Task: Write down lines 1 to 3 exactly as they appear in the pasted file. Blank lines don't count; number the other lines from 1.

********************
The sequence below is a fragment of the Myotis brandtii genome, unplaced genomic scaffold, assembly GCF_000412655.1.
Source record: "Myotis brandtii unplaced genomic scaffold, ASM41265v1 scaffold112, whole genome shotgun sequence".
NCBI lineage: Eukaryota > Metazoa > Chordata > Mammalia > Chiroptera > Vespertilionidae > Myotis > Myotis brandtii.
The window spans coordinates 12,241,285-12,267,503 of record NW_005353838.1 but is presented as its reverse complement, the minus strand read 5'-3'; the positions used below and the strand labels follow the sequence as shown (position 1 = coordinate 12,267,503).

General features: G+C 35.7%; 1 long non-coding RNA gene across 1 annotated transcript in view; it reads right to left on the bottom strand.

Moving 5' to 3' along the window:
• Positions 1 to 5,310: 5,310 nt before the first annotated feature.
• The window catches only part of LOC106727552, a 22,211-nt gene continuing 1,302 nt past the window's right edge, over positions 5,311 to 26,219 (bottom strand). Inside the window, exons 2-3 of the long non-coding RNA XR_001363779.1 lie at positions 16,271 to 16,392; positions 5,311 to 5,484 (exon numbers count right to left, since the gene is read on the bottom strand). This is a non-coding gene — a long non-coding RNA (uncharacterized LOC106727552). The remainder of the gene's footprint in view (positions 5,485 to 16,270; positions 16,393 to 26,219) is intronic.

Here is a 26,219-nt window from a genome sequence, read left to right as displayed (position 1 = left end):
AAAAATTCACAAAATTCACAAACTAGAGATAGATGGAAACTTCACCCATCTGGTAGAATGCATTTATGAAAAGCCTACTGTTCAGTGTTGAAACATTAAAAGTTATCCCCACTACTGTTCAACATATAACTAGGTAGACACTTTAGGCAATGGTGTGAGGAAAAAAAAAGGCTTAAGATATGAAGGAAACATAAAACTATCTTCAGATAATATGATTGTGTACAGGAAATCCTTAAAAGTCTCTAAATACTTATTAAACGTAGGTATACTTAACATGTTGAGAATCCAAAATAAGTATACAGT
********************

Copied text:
The sequence below is a fragment of the Myotis brandtii genome, unplaced genomic scaffold, assembly GCF_000412655.1.
Source record: "Myotis brandtii unplaced genomic scaffold, ASM41265v1 scaffold112, whole genome shotgun sequence".
NCBI lineage: Eukaryota > Metazoa > Chordata > Mammalia > Chiroptera > Vespertilionidae > Myotis > Myotis brandtii.